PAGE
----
Man Tortures his Dog to Death

Paragraphs 2 & 3 read:  "Ian Glass – described as having a  'clear fondness for animals' – launched the sustained attack on brown and white mongrel Rex during the early hours of December 17 last year, South East Northumberland Magistrates' Court heard."

"During the attack, Glass, who had not been taking his anti-depressants in the week leading up to the incident, repeatedly stabbed his pet in the neck and knocked out or fractured eight of his teeth."

http://www.northumberlandgazette.co.uk/news/Man-jailed-for-torturing-dog.4455970.jp

Man jailed for torturing dog

South East Northumberland Magistrates Court.

A MAN who tortured his pet dog to death with a screwdriver has been jailed for three months and banned from keeping animals for life.

Ian Glass – described as having a "clear fondness for animals" – launched the sustained attack on brown and white mongrel Rex during the early hours of December 17 last year, South East Northumberland Magistrates' Court heard.

During the attack, Glass, who had not been taking his anti-depressants in the week leading up to the incident, repeatedly stabbed his pet in the neck and knocked out or fractured eight of his teeth.

Judith Curry, prosecuting on behalf of the RSPCA, told magistrates that Glass, 59, had followed the wounded dog around his home in Second Avenue, Stobhill, Morpeth, for more than an hour.

Miss Curry said at times the dog just sat still with his mouth open and took the beating.

"The dog was in no way being aggressive and did nothing to warrant the attack," she said.

"He followed the dog, who at one point had been hiding behind the washing machine."

Later that morning, Glass left Rex at a neighbour's house while he went to the shops.

When he returned the neighbour persuaded him to take Rex to the vets but the animal was dead on arrival.

Miss Curry said the post mortem showed Rex had been in considerable pain and discomfort.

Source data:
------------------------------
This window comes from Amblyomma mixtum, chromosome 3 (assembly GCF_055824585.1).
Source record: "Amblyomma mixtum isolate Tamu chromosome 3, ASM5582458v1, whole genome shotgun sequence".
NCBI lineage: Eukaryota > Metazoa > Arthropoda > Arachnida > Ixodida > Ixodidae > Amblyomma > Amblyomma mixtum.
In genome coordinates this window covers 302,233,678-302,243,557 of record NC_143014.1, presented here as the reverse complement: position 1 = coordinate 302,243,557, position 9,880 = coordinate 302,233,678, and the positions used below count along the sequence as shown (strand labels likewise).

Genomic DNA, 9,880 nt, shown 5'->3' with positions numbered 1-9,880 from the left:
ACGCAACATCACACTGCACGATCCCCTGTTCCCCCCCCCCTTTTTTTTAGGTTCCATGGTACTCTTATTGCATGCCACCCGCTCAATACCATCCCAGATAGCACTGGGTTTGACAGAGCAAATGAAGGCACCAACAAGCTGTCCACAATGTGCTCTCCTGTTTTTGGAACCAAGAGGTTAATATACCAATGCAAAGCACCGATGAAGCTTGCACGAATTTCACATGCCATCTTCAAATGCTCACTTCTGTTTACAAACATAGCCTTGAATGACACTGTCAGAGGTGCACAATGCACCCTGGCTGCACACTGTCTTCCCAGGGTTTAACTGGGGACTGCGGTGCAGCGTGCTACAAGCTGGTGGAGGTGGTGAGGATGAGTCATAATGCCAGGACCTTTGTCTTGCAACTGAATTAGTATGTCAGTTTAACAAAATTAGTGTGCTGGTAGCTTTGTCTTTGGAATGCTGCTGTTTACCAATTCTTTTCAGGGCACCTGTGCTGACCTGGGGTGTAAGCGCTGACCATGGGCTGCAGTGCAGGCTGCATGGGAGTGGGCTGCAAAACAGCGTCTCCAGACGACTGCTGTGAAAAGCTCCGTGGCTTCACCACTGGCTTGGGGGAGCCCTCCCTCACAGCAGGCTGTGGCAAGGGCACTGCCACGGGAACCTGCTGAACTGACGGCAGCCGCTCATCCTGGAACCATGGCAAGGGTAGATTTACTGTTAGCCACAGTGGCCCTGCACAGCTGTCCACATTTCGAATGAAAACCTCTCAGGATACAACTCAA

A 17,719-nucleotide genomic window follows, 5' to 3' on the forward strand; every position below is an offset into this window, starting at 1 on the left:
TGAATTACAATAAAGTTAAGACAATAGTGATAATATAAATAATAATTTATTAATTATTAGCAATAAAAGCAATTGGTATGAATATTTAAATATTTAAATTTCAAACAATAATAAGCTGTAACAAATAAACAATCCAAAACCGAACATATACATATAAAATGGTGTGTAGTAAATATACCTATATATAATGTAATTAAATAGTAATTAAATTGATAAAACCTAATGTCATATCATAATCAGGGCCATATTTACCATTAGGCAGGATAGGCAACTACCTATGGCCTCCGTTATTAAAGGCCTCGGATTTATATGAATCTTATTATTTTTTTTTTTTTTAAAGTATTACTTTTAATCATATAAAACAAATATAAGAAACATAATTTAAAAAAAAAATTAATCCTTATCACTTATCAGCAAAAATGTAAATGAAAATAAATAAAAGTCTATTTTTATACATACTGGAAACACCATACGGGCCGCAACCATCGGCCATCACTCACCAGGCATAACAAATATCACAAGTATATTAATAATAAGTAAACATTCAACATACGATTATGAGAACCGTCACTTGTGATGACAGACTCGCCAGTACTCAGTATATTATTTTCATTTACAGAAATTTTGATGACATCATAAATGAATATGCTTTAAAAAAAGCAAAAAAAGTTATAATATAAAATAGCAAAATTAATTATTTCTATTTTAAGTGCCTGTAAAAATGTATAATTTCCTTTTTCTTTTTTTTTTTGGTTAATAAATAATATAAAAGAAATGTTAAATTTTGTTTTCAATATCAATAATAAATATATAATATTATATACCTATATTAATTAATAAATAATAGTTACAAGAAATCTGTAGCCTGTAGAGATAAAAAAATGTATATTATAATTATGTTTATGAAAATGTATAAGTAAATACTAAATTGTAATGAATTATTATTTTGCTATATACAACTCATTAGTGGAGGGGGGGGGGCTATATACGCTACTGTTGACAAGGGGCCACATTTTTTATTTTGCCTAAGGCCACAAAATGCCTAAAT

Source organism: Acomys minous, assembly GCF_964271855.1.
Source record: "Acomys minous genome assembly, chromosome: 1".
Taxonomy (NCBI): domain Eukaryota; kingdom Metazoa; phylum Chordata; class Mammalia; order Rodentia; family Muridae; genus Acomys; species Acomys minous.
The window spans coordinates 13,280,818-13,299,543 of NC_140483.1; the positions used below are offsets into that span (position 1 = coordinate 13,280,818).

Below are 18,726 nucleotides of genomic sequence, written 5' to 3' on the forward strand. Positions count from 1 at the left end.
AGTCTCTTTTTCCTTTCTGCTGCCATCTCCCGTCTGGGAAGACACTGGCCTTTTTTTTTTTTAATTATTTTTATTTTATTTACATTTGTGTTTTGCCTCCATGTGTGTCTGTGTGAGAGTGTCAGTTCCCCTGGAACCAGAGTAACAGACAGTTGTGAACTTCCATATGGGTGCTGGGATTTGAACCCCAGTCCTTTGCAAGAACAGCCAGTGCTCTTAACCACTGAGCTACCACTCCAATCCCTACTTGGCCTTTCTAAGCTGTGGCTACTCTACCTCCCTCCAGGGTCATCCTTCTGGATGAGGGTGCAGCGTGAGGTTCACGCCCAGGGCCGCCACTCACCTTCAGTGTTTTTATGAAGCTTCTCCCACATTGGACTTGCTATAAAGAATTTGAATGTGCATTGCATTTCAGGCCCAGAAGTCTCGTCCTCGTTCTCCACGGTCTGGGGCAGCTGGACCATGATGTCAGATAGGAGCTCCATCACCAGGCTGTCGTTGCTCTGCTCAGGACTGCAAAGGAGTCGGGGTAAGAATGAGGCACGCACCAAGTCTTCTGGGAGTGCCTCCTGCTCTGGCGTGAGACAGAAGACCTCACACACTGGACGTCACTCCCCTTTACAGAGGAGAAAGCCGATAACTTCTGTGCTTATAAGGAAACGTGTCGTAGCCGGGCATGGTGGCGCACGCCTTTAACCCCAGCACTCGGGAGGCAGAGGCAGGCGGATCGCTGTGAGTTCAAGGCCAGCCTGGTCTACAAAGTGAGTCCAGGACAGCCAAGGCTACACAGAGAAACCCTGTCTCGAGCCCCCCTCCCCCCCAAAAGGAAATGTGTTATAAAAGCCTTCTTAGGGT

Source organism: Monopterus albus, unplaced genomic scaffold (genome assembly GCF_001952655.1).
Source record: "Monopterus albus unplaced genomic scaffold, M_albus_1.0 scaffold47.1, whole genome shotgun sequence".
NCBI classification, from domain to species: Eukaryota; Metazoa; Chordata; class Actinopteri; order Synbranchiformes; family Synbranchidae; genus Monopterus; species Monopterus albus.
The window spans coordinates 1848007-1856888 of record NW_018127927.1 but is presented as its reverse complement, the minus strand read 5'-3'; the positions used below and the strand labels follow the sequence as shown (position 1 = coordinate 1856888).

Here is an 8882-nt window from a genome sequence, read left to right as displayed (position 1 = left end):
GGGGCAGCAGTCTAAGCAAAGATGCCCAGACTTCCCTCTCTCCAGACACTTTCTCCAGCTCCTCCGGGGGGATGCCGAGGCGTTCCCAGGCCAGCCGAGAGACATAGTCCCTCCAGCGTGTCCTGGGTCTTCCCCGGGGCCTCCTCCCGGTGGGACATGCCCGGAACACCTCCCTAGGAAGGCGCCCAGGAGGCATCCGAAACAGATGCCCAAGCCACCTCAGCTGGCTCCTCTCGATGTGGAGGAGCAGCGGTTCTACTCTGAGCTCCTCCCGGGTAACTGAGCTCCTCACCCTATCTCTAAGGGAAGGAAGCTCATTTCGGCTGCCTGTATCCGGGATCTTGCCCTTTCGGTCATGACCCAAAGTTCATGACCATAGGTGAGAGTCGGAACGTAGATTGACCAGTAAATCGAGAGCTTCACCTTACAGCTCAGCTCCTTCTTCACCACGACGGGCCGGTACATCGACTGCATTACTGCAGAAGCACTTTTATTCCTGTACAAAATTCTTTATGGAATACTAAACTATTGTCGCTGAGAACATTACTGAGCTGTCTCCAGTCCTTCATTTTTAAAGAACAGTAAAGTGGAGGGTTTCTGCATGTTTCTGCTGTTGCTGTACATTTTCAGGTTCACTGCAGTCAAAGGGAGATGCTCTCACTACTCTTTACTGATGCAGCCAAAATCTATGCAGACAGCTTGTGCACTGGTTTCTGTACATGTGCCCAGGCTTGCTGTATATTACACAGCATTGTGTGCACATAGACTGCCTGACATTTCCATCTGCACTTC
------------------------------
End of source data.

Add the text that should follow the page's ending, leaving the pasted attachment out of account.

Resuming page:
Michelle Lamont, defending Glass, said her client had acted in a very unusual way.

"It can be without doubt the suffering was unnecessary," she said.

"You are dealing with an animal who had been cared for along with another dog and two cats.

"They had been looked after without fault until this.

"He has a very clear fondness when it comes to animals.

"He finds it very difficult to explain why this did happen."

Ms Lamont said her client suffered from learning difficulties.

"He was experiencing very intense pressure," she added.

"He was a pressure cooker about to go off."

Ms Lamont, who said it was only Glass' honesty which led to the prosecution, added: "It was a random attack. He didn't necessarily target the animal.

"He tells the first person he sees 'I have killed my dog'.

"He leaves in what's been described as very distressed and disorientated state."

Following the incident, Glass spent time in hospital but was discharged in February.

Ms Lamont told the court that Glass is still the victim of harassment.

"He is being called 'dog killer' when he is walking down the street," she said.

"Nothing you can do will even come close to the knowledge that it was him who caused the fatal injuries to Rex. This is an horrendous case."

Ms Lamont said Glass had asked her to thank the RSPCA for the way they had dealt with the case.

"This is a man who deeply loves his animals," she added.

The chairman of the bench Warren Snowdon said: "We have all found this a mostly disturbing case.

"The attack was prolonged, death was caused and a weapon was used. The offence is so serious only an immediate custodial sentence is appropriate."

Magistrates also imposed a lifetime disqualification from keeping animals with a minimum period of five years before an application can be made to lift the ban.

After the hearing, RSPCA Inspector Trevor Walker, who dealt with the case, told the News Post Leader: "This is a very disturbing case. I think that the intensity of the pain is reflected in the serious sentence.

"Custodial sentences in animal welfare cases are few and far between, but for this case entirely appropriate."

Insp Walker said the aim is to secure disqualification from keeping animals to prevent it from happening again.

"It is important to note that the other animals were not harmed in any way but they were removed for their own safety."

He said it was the first lifetime ban he had seen in his 12 years with the RSPCA and they would contest any application by Glass to have the ban.

"If he's done it before, he can do it again," he added.

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